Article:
7. In this post <> Bradley Waters wrote: > To what extent were citizens ‘on their own’ within Athenian democracy? > > Interestingly enough I was thinking about this the other day in > relation to, admittedly later, Attic New Comedy. Menander’s Dyskolos > continuously draws a contrast between the ‘city-dwellers’ i.e. those with > wealth, who can afford to actively engage in politics, and ‘country-bumkins’ > – the ἰδιώτης who had to continuously work under harder circumstances. One > does wonder if there is more reality to this contrast than just a humorous > topos. We talked in the lecture about how citizens on the outlying demes > would have had to work 20 miles to get to Athens (then somewhere to stay, > another day in accommodation etc.); unless the state offered some sort of > shuttle service (did they?) it is hard to imagine that farmers like > Menander’s Gorgias would have had any active political participation. To > what extent were these individuals overlooked is I think, an important > development to the aforementioned question. > > > > cf. Menander, Dyskolos. Line. 20-5: > > When things were so bad that nothing > more could happen, and his life was bitter, pain upon pain, > his wife left him and went back to live with her son, > the one from her first marriage. > *He had a little farm, very small, here* > *next door, where he supports — now not very well — * > *his mother, himself, and a single faithful servant* > *whom he inherited from his father. A fine young man* > *the boy is already, with a mind beyond his years:* > *the experience of troubles hastens maturity.* > > I'm not sure if your point is completely valid. I can't remember if at any point the distinction between the city-dwellers and country-bumpkins has any political implications in Menander. The fact that Gorgias had to work hard on the field doesn't tell us anything particularly new about the life of Athenian citizens.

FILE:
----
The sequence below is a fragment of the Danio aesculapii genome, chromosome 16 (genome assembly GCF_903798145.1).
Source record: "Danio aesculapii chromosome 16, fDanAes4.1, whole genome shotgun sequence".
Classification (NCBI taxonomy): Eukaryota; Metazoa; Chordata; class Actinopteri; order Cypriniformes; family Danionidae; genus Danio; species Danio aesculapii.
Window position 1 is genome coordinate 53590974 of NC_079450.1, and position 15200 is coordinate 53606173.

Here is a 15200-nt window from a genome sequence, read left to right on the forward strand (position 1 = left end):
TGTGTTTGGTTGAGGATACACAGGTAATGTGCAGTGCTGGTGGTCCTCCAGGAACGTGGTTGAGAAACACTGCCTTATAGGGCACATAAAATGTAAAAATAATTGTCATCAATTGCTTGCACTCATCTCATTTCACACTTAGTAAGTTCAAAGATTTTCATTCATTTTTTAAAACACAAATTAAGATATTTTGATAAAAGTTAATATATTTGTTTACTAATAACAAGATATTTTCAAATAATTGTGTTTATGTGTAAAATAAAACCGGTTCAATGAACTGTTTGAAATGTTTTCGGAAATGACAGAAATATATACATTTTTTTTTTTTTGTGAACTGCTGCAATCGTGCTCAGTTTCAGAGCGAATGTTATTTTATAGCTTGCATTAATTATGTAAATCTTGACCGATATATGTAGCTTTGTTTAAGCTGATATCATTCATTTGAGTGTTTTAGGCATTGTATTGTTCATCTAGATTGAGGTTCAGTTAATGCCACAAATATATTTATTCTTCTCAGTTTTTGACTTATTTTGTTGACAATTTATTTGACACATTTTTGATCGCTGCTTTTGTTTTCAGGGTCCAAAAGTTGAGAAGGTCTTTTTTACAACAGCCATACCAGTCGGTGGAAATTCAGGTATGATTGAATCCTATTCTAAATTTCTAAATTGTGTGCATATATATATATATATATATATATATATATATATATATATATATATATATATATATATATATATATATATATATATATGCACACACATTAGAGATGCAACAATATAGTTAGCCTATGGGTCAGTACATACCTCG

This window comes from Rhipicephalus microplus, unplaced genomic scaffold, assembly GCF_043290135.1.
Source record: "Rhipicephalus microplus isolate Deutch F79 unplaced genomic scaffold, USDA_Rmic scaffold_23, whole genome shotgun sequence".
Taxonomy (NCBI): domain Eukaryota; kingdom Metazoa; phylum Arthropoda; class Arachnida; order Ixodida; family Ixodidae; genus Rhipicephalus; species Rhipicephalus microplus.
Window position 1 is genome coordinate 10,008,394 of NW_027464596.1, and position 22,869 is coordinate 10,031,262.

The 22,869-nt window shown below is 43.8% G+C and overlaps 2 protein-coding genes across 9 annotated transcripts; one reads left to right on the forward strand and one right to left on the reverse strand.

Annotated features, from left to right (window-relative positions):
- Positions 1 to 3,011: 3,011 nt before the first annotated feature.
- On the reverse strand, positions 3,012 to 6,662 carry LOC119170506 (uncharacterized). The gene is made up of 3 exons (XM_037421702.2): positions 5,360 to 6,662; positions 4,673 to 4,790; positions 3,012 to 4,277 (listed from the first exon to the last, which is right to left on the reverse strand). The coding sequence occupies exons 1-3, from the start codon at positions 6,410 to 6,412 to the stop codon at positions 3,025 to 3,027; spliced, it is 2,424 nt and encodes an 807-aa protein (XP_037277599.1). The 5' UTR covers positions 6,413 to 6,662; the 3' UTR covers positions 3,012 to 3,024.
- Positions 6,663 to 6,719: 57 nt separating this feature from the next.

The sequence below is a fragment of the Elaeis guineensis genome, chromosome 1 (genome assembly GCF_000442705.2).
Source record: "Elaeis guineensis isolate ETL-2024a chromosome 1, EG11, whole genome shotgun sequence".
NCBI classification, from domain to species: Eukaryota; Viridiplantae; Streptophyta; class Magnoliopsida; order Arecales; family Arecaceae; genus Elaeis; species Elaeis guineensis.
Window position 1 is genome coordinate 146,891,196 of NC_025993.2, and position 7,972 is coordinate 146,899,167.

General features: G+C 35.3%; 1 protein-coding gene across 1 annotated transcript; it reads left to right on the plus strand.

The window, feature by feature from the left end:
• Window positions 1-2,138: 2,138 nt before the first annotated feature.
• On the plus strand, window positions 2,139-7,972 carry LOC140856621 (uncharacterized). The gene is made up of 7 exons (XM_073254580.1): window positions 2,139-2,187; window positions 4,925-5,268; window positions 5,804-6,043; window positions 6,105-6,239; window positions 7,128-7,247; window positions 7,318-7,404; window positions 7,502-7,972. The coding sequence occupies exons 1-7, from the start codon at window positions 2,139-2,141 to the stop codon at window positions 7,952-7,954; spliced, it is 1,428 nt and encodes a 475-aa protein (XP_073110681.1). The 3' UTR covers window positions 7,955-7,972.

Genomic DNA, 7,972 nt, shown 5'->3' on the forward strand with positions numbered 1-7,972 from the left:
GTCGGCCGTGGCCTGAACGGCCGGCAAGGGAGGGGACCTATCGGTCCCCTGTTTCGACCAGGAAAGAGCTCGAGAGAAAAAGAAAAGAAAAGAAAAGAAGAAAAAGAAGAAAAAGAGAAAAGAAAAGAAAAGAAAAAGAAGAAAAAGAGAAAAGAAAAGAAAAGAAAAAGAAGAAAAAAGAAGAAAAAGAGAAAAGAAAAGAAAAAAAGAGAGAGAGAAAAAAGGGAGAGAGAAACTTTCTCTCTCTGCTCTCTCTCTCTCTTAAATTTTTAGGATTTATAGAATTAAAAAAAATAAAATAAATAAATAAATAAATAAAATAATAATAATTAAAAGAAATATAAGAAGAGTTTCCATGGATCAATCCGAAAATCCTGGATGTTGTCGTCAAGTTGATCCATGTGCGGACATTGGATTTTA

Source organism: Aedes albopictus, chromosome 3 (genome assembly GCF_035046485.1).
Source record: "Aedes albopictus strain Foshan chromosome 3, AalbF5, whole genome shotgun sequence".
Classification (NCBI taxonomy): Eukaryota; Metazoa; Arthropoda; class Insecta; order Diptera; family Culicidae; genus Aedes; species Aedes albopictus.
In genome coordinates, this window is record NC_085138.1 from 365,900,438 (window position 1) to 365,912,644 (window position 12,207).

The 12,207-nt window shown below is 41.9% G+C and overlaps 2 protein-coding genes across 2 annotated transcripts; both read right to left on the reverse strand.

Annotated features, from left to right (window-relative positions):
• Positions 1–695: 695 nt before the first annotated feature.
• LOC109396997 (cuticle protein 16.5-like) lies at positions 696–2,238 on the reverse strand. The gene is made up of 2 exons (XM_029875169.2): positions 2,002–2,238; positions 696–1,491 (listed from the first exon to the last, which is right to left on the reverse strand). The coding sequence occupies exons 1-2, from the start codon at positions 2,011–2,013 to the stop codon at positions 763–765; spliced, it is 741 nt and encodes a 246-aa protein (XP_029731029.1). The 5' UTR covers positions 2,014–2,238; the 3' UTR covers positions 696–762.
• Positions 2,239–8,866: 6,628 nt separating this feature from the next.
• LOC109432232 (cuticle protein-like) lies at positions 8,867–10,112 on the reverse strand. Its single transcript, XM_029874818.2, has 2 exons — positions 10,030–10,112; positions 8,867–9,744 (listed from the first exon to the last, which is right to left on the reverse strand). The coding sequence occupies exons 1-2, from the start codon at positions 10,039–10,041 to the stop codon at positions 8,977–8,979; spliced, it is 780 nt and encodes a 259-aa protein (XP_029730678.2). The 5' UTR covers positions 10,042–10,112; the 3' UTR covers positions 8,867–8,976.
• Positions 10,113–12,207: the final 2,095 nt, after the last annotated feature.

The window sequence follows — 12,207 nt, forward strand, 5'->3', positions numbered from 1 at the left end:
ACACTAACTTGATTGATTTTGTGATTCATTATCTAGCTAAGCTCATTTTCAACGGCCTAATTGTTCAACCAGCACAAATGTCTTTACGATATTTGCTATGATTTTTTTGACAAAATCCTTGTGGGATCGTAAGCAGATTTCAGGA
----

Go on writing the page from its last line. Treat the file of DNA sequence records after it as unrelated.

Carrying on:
8. Where did power lie in the Athenian democracy? The boule definitely had some say in how the country was run, but it seems that at any one time perhaps the most power lay with the group staying in the tholos, which would be an emergency response unit in charge of decisions in difficult times. To what extent were citizens ‘on their own’ within Athenian democracy? There was some safety in numbers in that people would have felt more confident when speaking with a group. But proposing legislation as an individual would be quite risky given the possibility of being punishes for proposing a law seen as 'bad' or undemocratic. What degree of transparency did the system have? 2-1 in Transparency Studies.